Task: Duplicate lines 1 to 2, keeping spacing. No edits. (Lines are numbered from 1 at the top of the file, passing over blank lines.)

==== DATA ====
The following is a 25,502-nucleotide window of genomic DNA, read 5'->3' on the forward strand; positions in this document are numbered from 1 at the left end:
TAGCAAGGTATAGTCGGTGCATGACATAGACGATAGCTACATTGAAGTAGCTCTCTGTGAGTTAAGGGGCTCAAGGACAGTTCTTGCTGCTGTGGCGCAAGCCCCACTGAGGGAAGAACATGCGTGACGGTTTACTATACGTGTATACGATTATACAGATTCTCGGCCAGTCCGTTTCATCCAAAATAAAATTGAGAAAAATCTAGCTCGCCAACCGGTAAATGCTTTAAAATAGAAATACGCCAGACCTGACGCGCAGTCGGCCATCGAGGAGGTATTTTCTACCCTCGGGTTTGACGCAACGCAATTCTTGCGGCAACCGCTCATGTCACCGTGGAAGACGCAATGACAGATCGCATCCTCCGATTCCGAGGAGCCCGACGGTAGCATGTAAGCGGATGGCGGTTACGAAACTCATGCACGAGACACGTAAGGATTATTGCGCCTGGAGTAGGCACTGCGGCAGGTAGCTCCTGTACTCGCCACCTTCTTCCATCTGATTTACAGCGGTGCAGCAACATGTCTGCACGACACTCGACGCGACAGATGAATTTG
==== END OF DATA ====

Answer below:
The following is a 25,502-nucleotide window of genomic DNA, read 5'->3' on the forward strand; positions in this document are numbered from 1 at the left end:
TAGCAAGGTATAGTCGGTGCATGACATAGACGATAGCTACATTGAAGTAGCTCTCTGTGAGTTAAGGGGCTCAAGGACAGTTCTTGCTGCTGTGGCGCAAGCCCCACTGAGGGAAGAACATGCGTGACGGTTTACTATACGTGTATACGATTATACAGATTCTCGGCCAGTCCGTTTCATCCAAAATAAAATTGAGAAAAATCTAGCTCGCCAACCGGTAAATGCTTTAAAATAGAAATACGCCAGACCTGACGCGCAGTCGGCCATCGAGGAGGTATTTTCTACCCTCGGGTTTGACGCAACGCAATTCTTGCGGCAACCGCTCATGTCACCGTGGAAGACGCAATGACAGATCGCATCCTCCGATTCCGAGGAGCCCGACGGTAGCATGTAAGCGGATGGCGGTTACGAAACTCATGCACGAGACACGTAAGGATTATTGCGCCTGGAGTAGGCACTGCGGCAGGTAGCTCCTGTACTCGCCACCTTCTTCCATCTGATTTACAGCGGTGCAGCAACATGTCTGCACGACACTCGACGCGACAGATGAATTTG